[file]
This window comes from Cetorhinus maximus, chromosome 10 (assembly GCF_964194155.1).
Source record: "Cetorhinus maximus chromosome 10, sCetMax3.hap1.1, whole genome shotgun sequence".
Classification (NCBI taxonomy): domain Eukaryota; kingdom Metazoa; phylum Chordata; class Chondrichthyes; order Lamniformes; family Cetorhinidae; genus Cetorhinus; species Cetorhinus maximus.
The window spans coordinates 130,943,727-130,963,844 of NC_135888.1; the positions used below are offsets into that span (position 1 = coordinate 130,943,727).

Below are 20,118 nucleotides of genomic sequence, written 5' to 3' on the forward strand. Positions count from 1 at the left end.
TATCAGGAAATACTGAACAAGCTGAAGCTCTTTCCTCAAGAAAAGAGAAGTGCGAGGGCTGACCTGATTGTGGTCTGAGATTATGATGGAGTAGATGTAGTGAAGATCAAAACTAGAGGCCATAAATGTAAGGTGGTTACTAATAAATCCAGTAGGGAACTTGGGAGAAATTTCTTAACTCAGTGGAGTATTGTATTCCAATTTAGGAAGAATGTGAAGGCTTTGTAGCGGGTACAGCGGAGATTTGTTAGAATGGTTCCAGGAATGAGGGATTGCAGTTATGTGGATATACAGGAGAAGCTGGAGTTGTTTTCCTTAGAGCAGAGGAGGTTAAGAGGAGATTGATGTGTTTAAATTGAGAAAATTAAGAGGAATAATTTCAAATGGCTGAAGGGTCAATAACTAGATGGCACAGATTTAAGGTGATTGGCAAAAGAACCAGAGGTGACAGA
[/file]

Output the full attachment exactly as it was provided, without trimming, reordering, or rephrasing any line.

This window comes from Cetorhinus maximus, chromosome 10 (assembly GCF_964194155.1).
Source record: "Cetorhinus maximus chromosome 10, sCetMax3.hap1.1, whole genome shotgun sequence".
Classification (NCBI taxonomy): domain Eukaryota; kingdom Metazoa; phylum Chordata; class Chondrichthyes; order Lamniformes; family Cetorhinidae; genus Cetorhinus; species Cetorhinus maximus.
The window spans coordinates 130,943,727-130,963,844 of NC_135888.1; the positions used below are offsets into that span (position 1 = coordinate 130,943,727).

Below are 20,118 nucleotides of genomic sequence, written 5' to 3' on the forward strand. Positions count from 1 at the left end.
TATCAGGAAATACTGAACAAGCTGAAGCTCTTTCCTCAAGAAAAGAGAAGTGCGAGGGCTGACCTGATTGTGGTCTGAGATTATGATGGAGTAGATGTAGTGAAGATCAAAACTAGAGGCCATAAATGTAAGGTGGTTACTAATAAATCCAGTAGGGAACTTGGGAGAAATTTCTTAACTCAGTGGAGTATTGTATTCCAATTTAGGAAGAATGTGAAGGCTTTGTAGCGGGTACAGCGGAGATTTGTTAGAATGGTTCCAGGAATGAGGGATTGCAGTTATGTGGATATACAGGAGAAGCTGGAGTTGTTTTCCTTAGAGCAGAGGAGGTTAAGAGGAGATTGATGTGTTTAAATTGAGAAAATTAAGAGGAATAATTTCAAATGGCTGAAGGGTCAATAACTAGATGGCACAGATTTAAGGTGATTGGCAAAAGAACCAGAGGTGACAGA